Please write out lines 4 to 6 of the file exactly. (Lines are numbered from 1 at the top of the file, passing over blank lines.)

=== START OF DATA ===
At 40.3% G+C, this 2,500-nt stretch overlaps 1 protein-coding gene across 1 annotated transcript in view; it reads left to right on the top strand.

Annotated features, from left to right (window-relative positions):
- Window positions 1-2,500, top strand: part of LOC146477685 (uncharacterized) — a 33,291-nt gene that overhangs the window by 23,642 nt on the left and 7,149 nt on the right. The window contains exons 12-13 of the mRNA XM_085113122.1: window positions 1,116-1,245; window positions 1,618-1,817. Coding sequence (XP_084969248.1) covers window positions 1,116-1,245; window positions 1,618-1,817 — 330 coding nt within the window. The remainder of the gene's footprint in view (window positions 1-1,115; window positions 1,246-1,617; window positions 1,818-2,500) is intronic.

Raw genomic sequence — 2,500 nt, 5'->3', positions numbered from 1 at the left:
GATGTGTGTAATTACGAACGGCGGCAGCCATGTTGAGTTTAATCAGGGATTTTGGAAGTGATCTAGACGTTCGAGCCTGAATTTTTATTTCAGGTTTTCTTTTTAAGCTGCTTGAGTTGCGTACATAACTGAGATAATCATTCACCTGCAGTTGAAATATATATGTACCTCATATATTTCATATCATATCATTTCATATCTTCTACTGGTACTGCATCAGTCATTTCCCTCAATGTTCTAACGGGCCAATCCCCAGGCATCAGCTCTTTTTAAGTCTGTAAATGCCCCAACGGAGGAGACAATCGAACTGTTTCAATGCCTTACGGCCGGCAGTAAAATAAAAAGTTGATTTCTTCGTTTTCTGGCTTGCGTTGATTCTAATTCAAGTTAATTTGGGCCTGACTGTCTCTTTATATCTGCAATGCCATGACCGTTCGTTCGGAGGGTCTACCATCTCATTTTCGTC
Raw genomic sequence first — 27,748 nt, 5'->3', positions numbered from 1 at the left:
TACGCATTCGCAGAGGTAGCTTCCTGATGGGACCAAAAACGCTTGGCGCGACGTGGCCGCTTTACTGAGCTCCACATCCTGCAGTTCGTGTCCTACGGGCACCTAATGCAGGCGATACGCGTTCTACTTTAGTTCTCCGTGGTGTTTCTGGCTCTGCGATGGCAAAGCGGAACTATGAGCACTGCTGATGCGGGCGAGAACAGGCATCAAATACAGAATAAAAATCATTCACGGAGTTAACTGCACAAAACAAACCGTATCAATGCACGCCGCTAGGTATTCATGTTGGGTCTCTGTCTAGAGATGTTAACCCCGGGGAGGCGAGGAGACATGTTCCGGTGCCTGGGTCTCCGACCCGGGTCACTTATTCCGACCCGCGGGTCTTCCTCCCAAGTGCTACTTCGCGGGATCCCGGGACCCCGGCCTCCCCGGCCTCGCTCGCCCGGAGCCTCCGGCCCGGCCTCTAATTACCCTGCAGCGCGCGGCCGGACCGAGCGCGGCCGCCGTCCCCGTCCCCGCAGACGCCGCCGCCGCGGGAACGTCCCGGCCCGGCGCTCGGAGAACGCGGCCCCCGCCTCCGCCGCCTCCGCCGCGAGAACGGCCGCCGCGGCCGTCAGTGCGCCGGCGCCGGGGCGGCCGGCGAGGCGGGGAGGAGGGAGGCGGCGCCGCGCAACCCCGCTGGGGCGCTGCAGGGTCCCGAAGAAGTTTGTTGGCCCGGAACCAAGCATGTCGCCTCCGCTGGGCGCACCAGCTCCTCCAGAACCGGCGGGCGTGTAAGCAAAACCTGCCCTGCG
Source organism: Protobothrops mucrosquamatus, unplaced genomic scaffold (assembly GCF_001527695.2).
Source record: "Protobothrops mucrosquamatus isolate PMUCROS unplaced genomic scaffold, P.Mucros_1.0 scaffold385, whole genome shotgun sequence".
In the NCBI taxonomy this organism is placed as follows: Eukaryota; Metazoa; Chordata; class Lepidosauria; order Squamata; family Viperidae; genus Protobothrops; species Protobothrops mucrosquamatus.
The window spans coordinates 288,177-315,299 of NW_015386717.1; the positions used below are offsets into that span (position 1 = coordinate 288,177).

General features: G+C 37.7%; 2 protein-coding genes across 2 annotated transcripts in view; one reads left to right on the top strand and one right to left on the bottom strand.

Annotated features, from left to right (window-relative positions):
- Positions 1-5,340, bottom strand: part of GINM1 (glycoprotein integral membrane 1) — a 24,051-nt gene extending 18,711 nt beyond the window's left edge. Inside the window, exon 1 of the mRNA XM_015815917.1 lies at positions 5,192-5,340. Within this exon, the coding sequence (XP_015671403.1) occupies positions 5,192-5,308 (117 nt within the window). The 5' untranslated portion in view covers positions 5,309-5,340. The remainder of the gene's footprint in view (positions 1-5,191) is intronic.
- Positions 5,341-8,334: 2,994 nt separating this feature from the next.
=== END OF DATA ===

Raw genomic sequence — 2,500 nt, 5'->3', positions numbered from 1 at the left:
GATGTGTGTAATTACGAACGGCGGCAGCCATGTTGAGTTTAATCAGGGATTTTGGAAGTGATCTAGACGTTCGAGCCTGAATTTTTATTTCAGGTTTTCTTTTTAAGCTGCTTGAGTTGCGTACATAACTGAGATAATCATTCACCTGCAGTTGAAATATATATGTACCTCATATATTTCATATCATATCATTTCATATCTTCTACTGGTACTGCATCAGTCATTTCCCTCAATGTTCTAACGGGCCAATCCCCAGGCATCAGCTCTTTTTAAGTCTGTAAATGCCCCAACGGAGGAGACAATCGAACTGTTTCAATGCCTTACGGCCGGCAGTAAAATAAAAAGTTGATTTCTTCGTTTTCTGGCTTGCGTTGATTCTAATTCAAGTTAATTTGGGCCTGACTGTCTCTTTATATCTGCAATGCCATGACCGTTCGTTCGGAGGGTCTACCATCTCATTTTCGTC
Raw genomic sequence first — 27,748 nt, 5'->3', positions numbered from 1 at the left: